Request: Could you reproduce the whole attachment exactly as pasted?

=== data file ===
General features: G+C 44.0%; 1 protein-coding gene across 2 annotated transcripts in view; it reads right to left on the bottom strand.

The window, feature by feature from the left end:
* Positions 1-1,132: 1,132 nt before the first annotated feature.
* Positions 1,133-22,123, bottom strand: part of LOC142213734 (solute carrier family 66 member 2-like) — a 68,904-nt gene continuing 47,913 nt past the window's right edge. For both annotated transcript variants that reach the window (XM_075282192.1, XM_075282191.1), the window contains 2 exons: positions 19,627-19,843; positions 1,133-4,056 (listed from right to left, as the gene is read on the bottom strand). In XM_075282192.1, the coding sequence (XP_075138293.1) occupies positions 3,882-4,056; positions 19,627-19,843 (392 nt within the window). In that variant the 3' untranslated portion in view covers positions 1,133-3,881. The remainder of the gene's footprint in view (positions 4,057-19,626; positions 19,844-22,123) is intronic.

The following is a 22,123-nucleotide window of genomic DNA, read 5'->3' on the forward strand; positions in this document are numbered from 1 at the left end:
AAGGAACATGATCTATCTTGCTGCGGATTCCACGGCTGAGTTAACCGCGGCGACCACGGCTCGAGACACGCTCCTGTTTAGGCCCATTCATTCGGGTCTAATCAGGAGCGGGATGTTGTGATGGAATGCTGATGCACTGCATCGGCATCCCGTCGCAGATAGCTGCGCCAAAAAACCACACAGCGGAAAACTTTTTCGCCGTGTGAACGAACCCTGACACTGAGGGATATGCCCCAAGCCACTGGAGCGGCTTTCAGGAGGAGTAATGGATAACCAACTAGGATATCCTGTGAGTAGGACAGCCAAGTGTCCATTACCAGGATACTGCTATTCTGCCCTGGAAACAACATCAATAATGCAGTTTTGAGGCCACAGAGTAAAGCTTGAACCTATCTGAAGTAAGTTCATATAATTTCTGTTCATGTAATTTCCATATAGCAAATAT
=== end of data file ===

General features: G+C 44.0%; 1 protein-coding gene across 2 annotated transcripts in view; it reads right to left on the bottom strand.

The window, feature by feature from the left end:
* Positions 1-1,132: 1,132 nt before the first annotated feature.
* Positions 1,133-22,123, bottom strand: part of LOC142213734 (solute carrier family 66 member 2-like) — a 68,904-nt gene continuing 47,913 nt past the window's right edge. For both annotated transcript variants that reach the window (XM_075282192.1, XM_075282191.1), the window contains 2 exons: positions 19,627-19,843; positions 1,133-4,056 (listed from right to left, as the gene is read on the bottom strand). In XM_075282192.1, the coding sequence (XP_075138293.1) occupies positions 3,882-4,056; positions 19,627-19,843 (392 nt within the window). In that variant the 3' untranslated portion in view covers positions 1,133-3,881. The remainder of the gene's footprint in view (positions 4,057-19,626; positions 19,844-22,123) is intronic.

The following is a 22,123-nucleotide window of genomic DNA, read 5'->3' on the forward strand; positions in this document are numbered from 1 at the left end:
AAGGAACATGATCTATCTTGCTGCGGATTCCACGGCTGAGTTAACCGCGGCGACCACGGCTCGAGACACGCTCCTGTTTAGGCCCATTCATTCGGGTCTAATCAGGAGCGGGATGTTGTGATGGAATGCTGATGCACTGCATCGGCATCCCGTCGCAGATAGCTGCGCCAAAAAACCACACAGCGGAAAACTTTTTCGCCGTGTGAACGAACCCTGACACTGAGGGATATGCCCCAAGCCACTGGAGCGGCTTTCAGGAGGAGTAATGGATAACCAACTAGGATATCCTGTGAGTAGGACAGCCAAGTGTCCATTACCAGGATACTGCTATTCTGCCCTGGAAACAACATCAATAATGCAGTTTTGAGGCCACAGAGTAAAGCTTGAACCTATCTGAAGTAAGTTCATATAATTTCTGTTCATGTAATTTCCATATAGCAAATAT